Meet Jon Steinberg, Member of Wayfinder’s Impact Council

Jon Steinberg brings a unique perspective to Wayfinder’s Impact Council. He is the only member who has vision loss, graduated from a Wayfinder program, and works for Wayfinder.

Around the age of 14, Jon started having trouble seeing in the dark. But in his 20s, he lived the typical life of a sighted person. He drove a car, read books, watched movies and traveled. During his sophomore year in college, doctors diagnosed him with retinitis pigmentosa, a rare, progressive genetic disorder of the eyes. He was going blind.

By the time he received a master’s of fine arts in creative writing, his eyesight was rapidly deteriorating. “I had all these cool degrees but I couldn’t get from point A to B,” Jon recalls. “I didn’t feel comfortable getting on a bus to go to the grocery store.” Jon knew he needed to learn how to live without his eyesight.

He entered Wayfinder’s Hatlen Center, an immersive residential program in Northern California for adults with vision loss who want to learn to live independently. “When I got to Hatlen, I had just turned 31, and I’d never even operated an oven or stove before,” he explains. He learned braille, cooking, adaptive software for computers, and how to navigate independently using a white cane and public transportation.

After graduating from Hatlen, Jon moved to Los Angeles, continued writing, met and married Lisa, and started a podcast with her called “Living in the Sprawl.” “My mission is to visit all 88 incorporated cities in L.A. County, plus all the recognized unincorporated areas, using public transit. I get acquainted with the food, history and places of interest,” he explains. Also, he hosts “Visionaries,” a podcast in which he talks to leaders in the wider disabled community.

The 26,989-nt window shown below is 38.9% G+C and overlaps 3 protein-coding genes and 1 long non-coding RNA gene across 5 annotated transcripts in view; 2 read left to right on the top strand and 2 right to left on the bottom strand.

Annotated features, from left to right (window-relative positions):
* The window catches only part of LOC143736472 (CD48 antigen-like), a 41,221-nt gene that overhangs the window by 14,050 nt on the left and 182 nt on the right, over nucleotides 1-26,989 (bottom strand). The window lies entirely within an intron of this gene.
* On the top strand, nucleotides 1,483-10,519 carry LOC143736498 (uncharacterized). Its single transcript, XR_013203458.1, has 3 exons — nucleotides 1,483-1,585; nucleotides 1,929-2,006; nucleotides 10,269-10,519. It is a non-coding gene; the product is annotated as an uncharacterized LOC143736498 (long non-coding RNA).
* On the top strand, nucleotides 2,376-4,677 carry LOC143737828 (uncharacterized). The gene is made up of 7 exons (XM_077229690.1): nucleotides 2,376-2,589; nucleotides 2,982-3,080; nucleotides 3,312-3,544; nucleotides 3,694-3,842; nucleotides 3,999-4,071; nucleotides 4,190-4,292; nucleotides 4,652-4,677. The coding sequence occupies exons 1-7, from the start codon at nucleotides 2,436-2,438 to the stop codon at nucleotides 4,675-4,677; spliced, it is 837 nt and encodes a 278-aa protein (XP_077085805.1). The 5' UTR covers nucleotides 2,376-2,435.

Jon’s memoir, And So It Went, was published in late 2022, and he has a book of fiction coming out. It will be the first of what he calls his California Gothic Quartet, darker stories set in the four major population centers in the state.

When a Wayfinder staff member approached Jon about joining the Impact Council two years ago, he jumped at the opportunity. “If there’s any way I can do my part for this wonderful organization, I will do it,” he says. Jon didn’t know that a few months later, he’d be asked to do even more for the organization. Wayfinder’s Davidson Program for Independence, the equivalent of Hatlen in Southern California, needed an independent-living skills instructor. “I took the job because of the unbelievable experience I had at Hatlen,” Jon says. “I want to make that same positive difference in the lives of my students.”

Jon developed a curriculum at Wayfinder that he calls the Three Cs: cooking, cleaning, and care of clothing. He also assists Davidson students with self-advocacy, financial literacy and any other skills they want to develop. “If a student needs help learning to shave, I’m there,” says Jon. “If they need help figuring out how to get their GED, I’m there.”

Jon wants the Impact Council to help elevate Wayfinder to the recognition level of other elite nonprofits. “I want Wayfinder to be one of the places people think of first when they are considering making charitable donations,” he says.

Wayfinder means the world to Jon. “It changed my life,” he says. “Wayfinder gave me a gift I thought was going to be impossible for
me to receive. They gave me back my independence, my life, my confidence and control.”


Would you like to make an impact? Join us!

Contact Vanessa Botshekan, Assoc. Vice President for Development & Donor Relations or 323-295-4555 x205


May 9, 2024